Old Glory is Alive and Well
I HAVE to report from Thomaston, Maine, that the American flag is alive and well, and doing just fine. Thomaston is a little seacoast town of white-painted houses with black shutters, immaculate gardens, window boxes full of geraniums, and porches where people sit out on swinging settees. If Hollywood ever shot movies in the places where movie stories are supposed to take place, they would choose Thomaston as a typical setting.
Except there isn't much drama in Thomaston, and that's all to the good. It's the kind of place where people take a trip and leave their front doors unlocked. It's the kind of place where the policeman strolling the main street will greet passers-by by first name. (``Hi Fred, 'lo Joe.'') It's a friendly town, where drivers wait for one another to pull out of side streets and parking places, and hand-signals are of an encouraging nature, rather than of the confrontational kind practiced in some of our larger cities.
One of the things that does stir Thomaston up is the July 4 celebrations. Then traffic gets detoured around Route 1, which runs through the center of town, so that the parade can go through.
This year there were floats from the library, and one with a passel of giggling boy scouts, and an old-timers' jazz band, and a kind of Marx brothers mock philharmonic orchestra. And there was one bearing a giant cake with local maidens representing candles, and atop it a local hero dressed somewhat self-consciously as an Indian brave.
There were old automobiles, and of course fire engines and rescue trucks from nearby towns - their brasswork gleaming - manned by brawny volunteers pretending adulthood, but reliving childhood by blaring the sirens and tooting the horns.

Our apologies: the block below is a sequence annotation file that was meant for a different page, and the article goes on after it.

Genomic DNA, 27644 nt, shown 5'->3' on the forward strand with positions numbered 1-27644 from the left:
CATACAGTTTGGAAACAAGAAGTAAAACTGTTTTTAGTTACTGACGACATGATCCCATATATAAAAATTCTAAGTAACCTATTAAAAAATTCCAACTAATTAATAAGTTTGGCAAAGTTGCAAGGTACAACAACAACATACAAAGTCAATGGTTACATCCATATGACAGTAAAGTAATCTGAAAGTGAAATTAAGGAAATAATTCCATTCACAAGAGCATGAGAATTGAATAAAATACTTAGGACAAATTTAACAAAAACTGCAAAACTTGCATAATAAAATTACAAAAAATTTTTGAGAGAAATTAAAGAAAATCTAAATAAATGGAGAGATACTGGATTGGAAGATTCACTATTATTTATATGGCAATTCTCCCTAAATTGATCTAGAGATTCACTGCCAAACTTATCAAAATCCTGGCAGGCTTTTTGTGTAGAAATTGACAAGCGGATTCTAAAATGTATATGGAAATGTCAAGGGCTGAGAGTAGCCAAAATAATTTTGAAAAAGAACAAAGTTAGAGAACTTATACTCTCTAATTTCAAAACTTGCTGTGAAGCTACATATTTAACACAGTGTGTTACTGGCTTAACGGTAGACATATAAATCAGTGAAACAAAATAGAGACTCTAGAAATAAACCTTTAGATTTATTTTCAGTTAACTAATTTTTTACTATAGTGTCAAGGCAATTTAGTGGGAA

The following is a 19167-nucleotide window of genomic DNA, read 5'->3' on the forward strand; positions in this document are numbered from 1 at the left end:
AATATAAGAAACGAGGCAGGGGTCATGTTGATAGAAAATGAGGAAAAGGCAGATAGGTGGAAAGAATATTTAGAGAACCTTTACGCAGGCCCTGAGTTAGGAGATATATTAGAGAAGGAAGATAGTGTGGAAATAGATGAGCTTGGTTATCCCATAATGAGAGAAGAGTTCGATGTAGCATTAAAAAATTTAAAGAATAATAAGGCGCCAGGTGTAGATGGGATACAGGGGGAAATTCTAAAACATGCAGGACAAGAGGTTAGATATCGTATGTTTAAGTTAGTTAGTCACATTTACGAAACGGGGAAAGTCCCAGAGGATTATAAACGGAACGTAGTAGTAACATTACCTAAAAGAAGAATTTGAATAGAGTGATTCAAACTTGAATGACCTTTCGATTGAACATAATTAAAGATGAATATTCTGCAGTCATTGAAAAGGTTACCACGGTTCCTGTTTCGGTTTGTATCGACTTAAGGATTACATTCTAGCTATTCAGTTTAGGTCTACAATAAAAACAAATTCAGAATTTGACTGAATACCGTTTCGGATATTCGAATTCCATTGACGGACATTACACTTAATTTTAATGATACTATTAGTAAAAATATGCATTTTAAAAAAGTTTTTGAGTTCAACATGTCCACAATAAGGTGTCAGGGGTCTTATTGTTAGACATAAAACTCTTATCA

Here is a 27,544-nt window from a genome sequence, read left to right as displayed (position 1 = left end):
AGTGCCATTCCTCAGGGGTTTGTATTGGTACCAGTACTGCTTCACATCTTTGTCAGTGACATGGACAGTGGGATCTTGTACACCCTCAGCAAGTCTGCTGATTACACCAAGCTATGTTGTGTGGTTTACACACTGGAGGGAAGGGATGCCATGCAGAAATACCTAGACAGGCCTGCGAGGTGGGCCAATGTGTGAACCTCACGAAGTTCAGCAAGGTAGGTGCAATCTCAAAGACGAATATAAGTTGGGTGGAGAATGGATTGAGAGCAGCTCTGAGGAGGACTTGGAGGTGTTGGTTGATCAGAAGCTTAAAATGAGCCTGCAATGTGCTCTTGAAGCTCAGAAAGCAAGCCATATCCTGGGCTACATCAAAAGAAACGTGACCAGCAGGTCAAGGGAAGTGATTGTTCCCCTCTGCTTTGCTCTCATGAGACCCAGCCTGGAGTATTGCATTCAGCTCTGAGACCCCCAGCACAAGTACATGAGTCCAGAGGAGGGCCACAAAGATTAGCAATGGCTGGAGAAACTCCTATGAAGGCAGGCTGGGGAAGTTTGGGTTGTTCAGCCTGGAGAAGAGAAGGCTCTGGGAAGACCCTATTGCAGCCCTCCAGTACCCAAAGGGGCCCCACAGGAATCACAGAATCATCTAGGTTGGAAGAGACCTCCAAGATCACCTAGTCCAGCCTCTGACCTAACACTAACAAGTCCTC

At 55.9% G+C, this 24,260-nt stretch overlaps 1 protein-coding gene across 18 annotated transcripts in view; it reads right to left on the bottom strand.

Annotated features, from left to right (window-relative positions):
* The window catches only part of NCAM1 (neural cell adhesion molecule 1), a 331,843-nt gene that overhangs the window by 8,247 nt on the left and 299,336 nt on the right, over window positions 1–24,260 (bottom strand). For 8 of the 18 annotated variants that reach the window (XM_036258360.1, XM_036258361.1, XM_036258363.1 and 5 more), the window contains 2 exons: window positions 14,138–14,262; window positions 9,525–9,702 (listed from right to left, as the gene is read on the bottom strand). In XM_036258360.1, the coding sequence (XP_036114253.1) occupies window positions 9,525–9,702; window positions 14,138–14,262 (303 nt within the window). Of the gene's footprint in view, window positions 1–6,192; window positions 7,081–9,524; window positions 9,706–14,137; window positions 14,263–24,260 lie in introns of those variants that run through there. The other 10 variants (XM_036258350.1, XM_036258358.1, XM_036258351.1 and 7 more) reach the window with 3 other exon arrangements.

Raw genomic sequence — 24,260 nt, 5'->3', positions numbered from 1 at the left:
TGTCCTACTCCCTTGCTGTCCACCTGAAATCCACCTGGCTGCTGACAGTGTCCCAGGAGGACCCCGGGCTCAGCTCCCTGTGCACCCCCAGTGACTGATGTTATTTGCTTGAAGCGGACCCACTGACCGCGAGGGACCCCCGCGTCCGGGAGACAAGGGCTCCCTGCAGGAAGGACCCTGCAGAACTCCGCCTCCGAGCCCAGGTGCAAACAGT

A man walking his small son to the parade explained to the boy the day's significance. It was America's birthday, he said. Yes, chimed in the mother, the day when we had become independent and ``nobody could tell us what to do.''
After the parade there were some speeches by local politicians. There were words about the freedoms Americans should treasure, much applauded. There were dark references to such countries as China and Vietnam, and the lack of freedoms therein. The blueberry princess, and a couple of other princesses, were introduced.
There was horseshoe pitching. ``Practice up,'' encouraged the Master of Ceremonies, ``for your contest with George Bush'' (who summers down the road apiece in Kennebunkport and plays horseshoes there).
Then came the free pony rides and children's games - penny hunt, egg relay, and beanbag throw. Various musical groups performed, capped by Percy Young and Stompers Kitchen Band. There was a puppet show, a magician, and all kinds of other fun, capped at dusk by fireworks.
The Republicans had some stalls and sold homemade pie. The Democrats had some stalls and sold fried dough and hamburgers. There was a chicken barbecue at five dollars a crack. A satisfied-looking black Labrador did very well; his owner told me that some people had bought chicken for the dog, carefully de-boning it for the animal's satisfaction.
In other words, it was one of those wonderful, friendly, relaxed days when neighbors were at peace with each other, and when threaded through all the fun was an appreciation for, and satisfaction with, the achievements, the standards, the ideals of America.
American flags were there in abundance - along the sidewalks, draped from buildings, waved by toddlers. Though friendliness pervaded, I would not vouch for the safety of anybody who had tried to burn one. But though Maine along with most other states is roiled in debate over the Supreme Court ruling on flag-burning, that too is part of the democratic tradition - to fuss and fret and forcefully speak one's view.
The flag may be the issue. But the flag is only a symbol. In thousands of communities across the land this week, Americans have proved that the ideals for which the symbol stands are unharmed and unsinged.